If you’re in the mood to make your own, you can try this recipe for a margarita slush, which adds frozen lemonade and limeade for an especially refreshing option. I was under the impression that they all were fiery liquids that can only be consumed with lime wedges and lots of salt to cut the burn and after burn. That’s thanks, in no small part, to celebrities like Sean Combs, Justin Timberlake, and George Clooney getting in on the high-end tequila game, coming out with their own brands. 1. There are several levels of quality and some of the good ones, the really expensive, top shelf ones, are quite tasty by themselves as sipping beverages.

The word tequila probably comes from the Nahuatl (Aztec) language and translates to “the place where plants are harvested,” or possibly “the place where a lot of work is done,” according to Jose Maria Muria in his book, “A Drink Named Tequila.” And that pretty much sums up the sentiment behind tequila: A plant, a place and the people who make it. 2. For a little taste of Mexican flavors, go with the Bebida De Los Muertos, made with Olmeca Altos tequila, Cocchi americano, Pierre Ferrand dry curaçao, lemon, red pepper and hopped-grapefruit bitters.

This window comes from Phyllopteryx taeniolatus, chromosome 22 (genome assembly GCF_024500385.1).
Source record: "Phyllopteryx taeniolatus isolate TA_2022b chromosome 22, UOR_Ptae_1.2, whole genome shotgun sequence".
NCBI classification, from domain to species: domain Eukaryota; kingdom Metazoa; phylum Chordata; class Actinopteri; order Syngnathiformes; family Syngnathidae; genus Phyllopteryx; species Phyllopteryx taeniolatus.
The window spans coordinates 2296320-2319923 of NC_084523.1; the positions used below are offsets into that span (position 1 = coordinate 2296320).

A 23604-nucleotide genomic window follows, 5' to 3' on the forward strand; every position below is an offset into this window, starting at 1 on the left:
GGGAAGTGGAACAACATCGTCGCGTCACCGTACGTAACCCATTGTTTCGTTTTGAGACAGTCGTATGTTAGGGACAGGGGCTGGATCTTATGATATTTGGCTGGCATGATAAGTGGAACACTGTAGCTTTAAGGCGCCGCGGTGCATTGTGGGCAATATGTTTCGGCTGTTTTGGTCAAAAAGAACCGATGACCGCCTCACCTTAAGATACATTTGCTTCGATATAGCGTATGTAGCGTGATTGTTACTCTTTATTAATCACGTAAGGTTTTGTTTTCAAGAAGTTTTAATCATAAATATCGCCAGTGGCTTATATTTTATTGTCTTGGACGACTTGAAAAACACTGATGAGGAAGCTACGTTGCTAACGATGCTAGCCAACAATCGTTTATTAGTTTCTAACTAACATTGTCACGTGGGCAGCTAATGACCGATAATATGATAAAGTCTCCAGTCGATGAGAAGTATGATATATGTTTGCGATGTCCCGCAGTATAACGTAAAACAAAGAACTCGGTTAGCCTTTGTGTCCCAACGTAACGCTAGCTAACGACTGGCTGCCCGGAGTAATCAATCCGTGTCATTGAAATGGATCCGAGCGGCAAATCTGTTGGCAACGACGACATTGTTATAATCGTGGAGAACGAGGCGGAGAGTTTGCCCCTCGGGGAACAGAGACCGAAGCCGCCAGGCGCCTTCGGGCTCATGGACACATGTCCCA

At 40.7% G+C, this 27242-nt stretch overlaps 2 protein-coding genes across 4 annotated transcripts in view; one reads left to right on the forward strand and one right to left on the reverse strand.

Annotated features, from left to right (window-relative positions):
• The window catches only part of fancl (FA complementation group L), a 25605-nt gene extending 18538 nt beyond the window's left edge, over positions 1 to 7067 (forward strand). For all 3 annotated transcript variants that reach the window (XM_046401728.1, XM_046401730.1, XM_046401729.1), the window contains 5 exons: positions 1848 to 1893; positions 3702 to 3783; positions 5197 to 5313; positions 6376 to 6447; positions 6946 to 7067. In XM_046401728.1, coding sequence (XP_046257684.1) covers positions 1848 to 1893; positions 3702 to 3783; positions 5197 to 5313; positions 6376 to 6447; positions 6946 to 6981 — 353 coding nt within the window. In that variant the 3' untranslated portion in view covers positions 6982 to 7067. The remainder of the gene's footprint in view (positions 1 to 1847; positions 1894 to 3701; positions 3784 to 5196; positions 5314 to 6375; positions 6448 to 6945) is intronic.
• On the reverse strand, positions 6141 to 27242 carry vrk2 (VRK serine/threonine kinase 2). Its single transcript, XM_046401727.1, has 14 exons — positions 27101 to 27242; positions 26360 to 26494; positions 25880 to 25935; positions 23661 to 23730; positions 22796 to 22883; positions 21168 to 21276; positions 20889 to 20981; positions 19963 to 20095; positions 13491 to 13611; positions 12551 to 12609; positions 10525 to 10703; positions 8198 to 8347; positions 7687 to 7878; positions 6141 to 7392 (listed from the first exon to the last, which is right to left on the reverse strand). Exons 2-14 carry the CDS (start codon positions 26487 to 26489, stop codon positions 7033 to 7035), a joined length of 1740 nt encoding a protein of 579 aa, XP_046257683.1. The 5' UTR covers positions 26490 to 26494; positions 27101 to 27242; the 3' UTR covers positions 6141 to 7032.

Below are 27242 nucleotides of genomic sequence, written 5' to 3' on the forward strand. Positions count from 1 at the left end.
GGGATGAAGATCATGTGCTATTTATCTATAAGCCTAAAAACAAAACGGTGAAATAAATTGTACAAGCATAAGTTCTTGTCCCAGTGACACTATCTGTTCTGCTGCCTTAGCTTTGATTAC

No need to shoot these delicious beverages, they are best sipped slowly and with great concentration so as to taste the nuance and layers of flavor found in each of them. In other words, all tequilas are mezcals, but not all mezcals are tequila. (Just like all bourbons are whiskeys but not all whiskeys are bourbons. ) 3.How is tequila made? The fructose-rich pina — or heart — of the agave succulent, which resembles a pineapple, is roasted or steamed to release sugars for fermentation. A well-coordinated and skilled crew of jimadores can move through a plantation and harvest between three and four thousand kilograms of agave over six hours of hard labor. 5.